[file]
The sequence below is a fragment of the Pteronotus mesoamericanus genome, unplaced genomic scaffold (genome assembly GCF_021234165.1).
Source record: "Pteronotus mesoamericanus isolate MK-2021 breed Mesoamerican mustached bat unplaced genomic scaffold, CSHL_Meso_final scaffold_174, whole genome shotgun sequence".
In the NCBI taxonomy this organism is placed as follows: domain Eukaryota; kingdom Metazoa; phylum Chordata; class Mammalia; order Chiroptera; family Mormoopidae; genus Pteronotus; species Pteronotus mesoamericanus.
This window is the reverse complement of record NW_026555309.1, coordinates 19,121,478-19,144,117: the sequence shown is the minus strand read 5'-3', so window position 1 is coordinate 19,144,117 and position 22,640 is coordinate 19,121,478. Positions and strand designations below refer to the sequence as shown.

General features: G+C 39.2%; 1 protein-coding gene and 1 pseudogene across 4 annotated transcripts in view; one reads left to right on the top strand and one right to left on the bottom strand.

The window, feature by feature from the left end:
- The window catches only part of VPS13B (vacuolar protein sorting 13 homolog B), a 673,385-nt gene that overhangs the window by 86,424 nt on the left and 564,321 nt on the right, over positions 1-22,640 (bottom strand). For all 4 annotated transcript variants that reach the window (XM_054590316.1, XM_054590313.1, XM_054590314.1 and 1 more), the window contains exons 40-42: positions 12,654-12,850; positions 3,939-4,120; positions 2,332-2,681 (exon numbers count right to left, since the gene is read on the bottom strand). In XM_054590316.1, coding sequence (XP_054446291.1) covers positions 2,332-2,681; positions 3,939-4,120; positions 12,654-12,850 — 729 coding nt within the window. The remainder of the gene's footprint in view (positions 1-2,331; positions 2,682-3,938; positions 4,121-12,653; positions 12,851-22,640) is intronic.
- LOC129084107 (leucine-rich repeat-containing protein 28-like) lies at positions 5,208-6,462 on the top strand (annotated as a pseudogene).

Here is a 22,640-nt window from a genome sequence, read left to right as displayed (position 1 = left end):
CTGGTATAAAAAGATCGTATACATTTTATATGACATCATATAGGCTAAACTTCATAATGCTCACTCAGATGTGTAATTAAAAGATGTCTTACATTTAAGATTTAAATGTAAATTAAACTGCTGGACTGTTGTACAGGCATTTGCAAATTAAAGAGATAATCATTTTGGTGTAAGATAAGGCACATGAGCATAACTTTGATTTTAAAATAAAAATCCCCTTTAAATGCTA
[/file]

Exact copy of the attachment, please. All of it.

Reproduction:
The sequence below is a fragment of the Pteronotus mesoamericanus genome, unplaced genomic scaffold (genome assembly GCF_021234165.1).
Source record: "Pteronotus mesoamericanus isolate MK-2021 breed Mesoamerican mustached bat unplaced genomic scaffold, CSHL_Meso_final scaffold_174, whole genome shotgun sequence".
In the NCBI taxonomy this organism is placed as follows: domain Eukaryota; kingdom Metazoa; phylum Chordata; class Mammalia; order Chiroptera; family Mormoopidae; genus Pteronotus; species Pteronotus mesoamericanus.
This window is the reverse complement of record NW_026555309.1, coordinates 19,121,478-19,144,117: the sequence shown is the minus strand read 5'-3', so window position 1 is coordinate 19,144,117 and position 22,640 is coordinate 19,121,478. Positions and strand designations below refer to the sequence as shown.

General features: G+C 39.2%; 1 protein-coding gene and 1 pseudogene across 4 annotated transcripts in view; one reads left to right on the top strand and one right to left on the bottom strand.

The window, feature by feature from the left end:
- The window catches only part of VPS13B (vacuolar protein sorting 13 homolog B), a 673,385-nt gene that overhangs the window by 86,424 nt on the left and 564,321 nt on the right, over positions 1-22,640 (bottom strand). For all 4 annotated transcript variants that reach the window (XM_054590316.1, XM_054590313.1, XM_054590314.1 and 1 more), the window contains exons 40-42: positions 12,654-12,850; positions 3,939-4,120; positions 2,332-2,681 (exon numbers count right to left, since the gene is read on the bottom strand). In XM_054590316.1, coding sequence (XP_054446291.1) covers positions 2,332-2,681; positions 3,939-4,120; positions 12,654-12,850 — 729 coding nt within the window. The remainder of the gene's footprint in view (positions 1-2,331; positions 2,682-3,938; positions 4,121-12,653; positions 12,851-22,640) is intronic.
- LOC129084107 (leucine-rich repeat-containing protein 28-like) lies at positions 5,208-6,462 on the top strand (annotated as a pseudogene).

Here is a 22,640-nt window from a genome sequence, read left to right as displayed (position 1 = left end):
CTGGTATAAAAAGATCGTATACATTTTATATGACATCATATAGGCTAAACTTCATAATGCTCACTCAGATGTGTAATTAAAAGATGTCTTACATTTAAGATTTAAATGTAAATTAAACTGCTGGACTGTTGTACAGGCATTTGCAAATTAAAGAGATAATCATTTTGGTGTAAGATAAGGCACATGAGCATAACTTTGATTTTAAAATAAAAATCCCCTTTAAATGCTA